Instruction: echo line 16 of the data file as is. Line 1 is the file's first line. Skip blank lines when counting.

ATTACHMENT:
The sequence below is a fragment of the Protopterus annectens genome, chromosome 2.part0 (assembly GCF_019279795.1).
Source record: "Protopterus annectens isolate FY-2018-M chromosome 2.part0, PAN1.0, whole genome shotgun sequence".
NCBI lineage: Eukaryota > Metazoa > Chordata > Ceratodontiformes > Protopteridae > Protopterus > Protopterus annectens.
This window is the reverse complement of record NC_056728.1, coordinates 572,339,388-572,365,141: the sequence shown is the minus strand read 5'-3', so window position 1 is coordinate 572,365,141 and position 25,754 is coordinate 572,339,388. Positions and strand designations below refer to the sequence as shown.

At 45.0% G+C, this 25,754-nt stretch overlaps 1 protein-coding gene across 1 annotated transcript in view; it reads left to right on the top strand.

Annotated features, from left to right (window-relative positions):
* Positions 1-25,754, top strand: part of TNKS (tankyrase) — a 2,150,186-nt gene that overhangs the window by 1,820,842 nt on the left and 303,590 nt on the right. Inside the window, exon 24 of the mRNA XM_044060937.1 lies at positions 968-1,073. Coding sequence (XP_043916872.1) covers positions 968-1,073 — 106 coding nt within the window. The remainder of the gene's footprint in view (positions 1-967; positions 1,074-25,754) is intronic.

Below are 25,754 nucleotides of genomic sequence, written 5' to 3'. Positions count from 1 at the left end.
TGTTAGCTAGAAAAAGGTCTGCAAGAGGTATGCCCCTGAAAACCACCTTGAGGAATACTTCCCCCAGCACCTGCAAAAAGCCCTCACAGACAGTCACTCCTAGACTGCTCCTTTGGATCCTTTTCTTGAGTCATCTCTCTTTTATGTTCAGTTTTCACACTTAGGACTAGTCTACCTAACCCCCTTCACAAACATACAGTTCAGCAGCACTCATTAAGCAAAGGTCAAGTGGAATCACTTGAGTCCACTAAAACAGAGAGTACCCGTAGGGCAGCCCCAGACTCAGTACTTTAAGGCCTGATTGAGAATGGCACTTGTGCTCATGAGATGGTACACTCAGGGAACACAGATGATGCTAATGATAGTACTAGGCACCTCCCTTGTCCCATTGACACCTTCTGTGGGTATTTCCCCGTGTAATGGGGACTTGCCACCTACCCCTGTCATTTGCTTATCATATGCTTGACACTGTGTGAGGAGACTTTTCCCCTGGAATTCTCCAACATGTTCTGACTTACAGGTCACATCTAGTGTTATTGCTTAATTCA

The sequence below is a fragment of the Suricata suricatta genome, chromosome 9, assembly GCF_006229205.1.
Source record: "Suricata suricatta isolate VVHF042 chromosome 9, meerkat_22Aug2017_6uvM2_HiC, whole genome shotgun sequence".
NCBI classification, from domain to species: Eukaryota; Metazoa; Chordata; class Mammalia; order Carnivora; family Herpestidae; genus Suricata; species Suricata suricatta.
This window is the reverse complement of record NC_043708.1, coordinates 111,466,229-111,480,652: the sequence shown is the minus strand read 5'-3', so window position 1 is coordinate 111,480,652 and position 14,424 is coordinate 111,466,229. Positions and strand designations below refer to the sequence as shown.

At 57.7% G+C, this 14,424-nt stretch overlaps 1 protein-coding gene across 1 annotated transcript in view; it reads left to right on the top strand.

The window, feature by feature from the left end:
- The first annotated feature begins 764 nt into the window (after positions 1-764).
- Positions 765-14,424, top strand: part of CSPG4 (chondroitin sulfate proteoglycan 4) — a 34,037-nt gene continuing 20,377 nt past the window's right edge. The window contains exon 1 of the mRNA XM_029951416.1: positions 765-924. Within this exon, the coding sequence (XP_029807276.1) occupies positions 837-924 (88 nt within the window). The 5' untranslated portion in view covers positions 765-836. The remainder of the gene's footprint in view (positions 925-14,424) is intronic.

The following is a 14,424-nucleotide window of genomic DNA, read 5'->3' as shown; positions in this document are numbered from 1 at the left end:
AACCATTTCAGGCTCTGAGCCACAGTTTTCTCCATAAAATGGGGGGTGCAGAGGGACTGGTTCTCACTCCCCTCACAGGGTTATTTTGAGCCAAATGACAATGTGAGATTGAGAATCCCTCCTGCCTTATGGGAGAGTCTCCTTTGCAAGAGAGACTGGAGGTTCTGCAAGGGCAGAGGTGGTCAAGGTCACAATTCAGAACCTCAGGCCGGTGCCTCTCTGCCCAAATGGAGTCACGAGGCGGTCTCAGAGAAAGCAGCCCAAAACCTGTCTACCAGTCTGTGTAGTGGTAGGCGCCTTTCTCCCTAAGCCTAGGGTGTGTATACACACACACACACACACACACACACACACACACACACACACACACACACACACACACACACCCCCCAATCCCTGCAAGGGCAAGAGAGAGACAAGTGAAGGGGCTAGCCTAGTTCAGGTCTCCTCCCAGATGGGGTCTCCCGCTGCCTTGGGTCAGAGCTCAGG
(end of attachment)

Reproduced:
- The first annotated feature begins 764 nt into the window (after positions 1-764).